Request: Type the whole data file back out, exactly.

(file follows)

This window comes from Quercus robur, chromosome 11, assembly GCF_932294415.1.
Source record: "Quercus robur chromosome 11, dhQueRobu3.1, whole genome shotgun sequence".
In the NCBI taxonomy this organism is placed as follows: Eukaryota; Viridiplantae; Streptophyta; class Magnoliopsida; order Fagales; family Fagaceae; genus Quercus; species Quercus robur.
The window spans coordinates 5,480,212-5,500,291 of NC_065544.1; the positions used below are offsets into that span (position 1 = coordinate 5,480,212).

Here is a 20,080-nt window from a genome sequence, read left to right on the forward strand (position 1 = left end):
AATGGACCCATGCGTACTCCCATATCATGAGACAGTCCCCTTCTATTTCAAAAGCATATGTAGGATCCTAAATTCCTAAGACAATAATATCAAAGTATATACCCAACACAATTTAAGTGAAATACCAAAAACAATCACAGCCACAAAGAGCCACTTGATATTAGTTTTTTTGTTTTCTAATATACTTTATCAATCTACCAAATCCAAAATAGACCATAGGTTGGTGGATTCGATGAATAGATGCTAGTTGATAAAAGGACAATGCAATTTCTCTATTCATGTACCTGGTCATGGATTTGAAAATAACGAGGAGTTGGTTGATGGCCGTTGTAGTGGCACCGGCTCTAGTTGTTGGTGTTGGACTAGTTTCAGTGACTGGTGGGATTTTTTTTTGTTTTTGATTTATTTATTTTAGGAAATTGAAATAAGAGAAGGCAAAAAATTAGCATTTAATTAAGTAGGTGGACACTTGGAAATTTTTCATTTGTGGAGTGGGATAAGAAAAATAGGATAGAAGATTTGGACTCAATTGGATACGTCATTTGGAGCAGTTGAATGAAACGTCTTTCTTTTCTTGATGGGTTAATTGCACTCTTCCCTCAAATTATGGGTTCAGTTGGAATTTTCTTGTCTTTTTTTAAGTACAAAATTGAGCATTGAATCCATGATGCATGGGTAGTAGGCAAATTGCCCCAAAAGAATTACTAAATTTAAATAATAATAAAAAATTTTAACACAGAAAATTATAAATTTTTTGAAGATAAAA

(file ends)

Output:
This window comes from Quercus robur, chromosome 11, assembly GCF_932294415.1.
Source record: "Quercus robur chromosome 11, dhQueRobu3.1, whole genome shotgun sequence".
In the NCBI taxonomy this organism is placed as follows: Eukaryota; Viridiplantae; Streptophyta; class Magnoliopsida; order Fagales; family Fagaceae; genus Quercus; species Quercus robur.
The window spans coordinates 5,480,212-5,500,291 of NC_065544.1; the positions used below are offsets into that span (position 1 = coordinate 5,480,212).

Here is a 20,080-nt window from a genome sequence, read left to right on the forward strand (position 1 = left end):
AATGGACCCATGCGTACTCCCATATCATGAGACAGTCCCCTTCTATTTCAAAAGCATATGTAGGATCCTAAATTCCTAAGACAATAATATCAAAGTATATACCCAACACAATTTAAGTGAAATACCAAAAACAATCACAGCCACAAAGAGCCACTTGATATTAGTTTTTTTGTTTTCTAATATACTTTATCAATCTACCAAATCCAAAATAGACCATAGGTTGGTGGATTCGATGAATAGATGCTAGTTGATAAAAGGACAATGCAATTTCTCTATTCATGTACCTGGTCATGGATTTGAAAATAACGAGGAGTTGGTTGATGGCCGTTGTAGTGGCACCGGCTCTAGTTGTTGGTGTTGGACTAGTTTCAGTGACTGGTGGGATTTTTTTTTGTTTTTGATTTATTTATTTTAGGAAATTGAAATAAGAGAAGGCAAAAAATTAGCATTTAATTAAGTAGGTGGACACTTGGAAATTTTTCATTTGTGGAGTGGGATAAGAAAAATAGGATAGAAGATTTGGACTCAATTGGATACGTCATTTGGAGCAGTTGAATGAAACGTCTTTCTTTTCTTGATGGGTTAATTGCACTCTTCCCTCAAATTATGGGTTCAGTTGGAATTTTCTTGTCTTTTTTTAAGTACAAAATTGAGCATTGAATCCATGATGCATGGGTAGTAGGCAAATTGCCCCAAAAGAATTACTAAATTTAAATAATAATAAAAAATTTTAACACAGAAAATTATAAATTTTTTGAAGATAAAA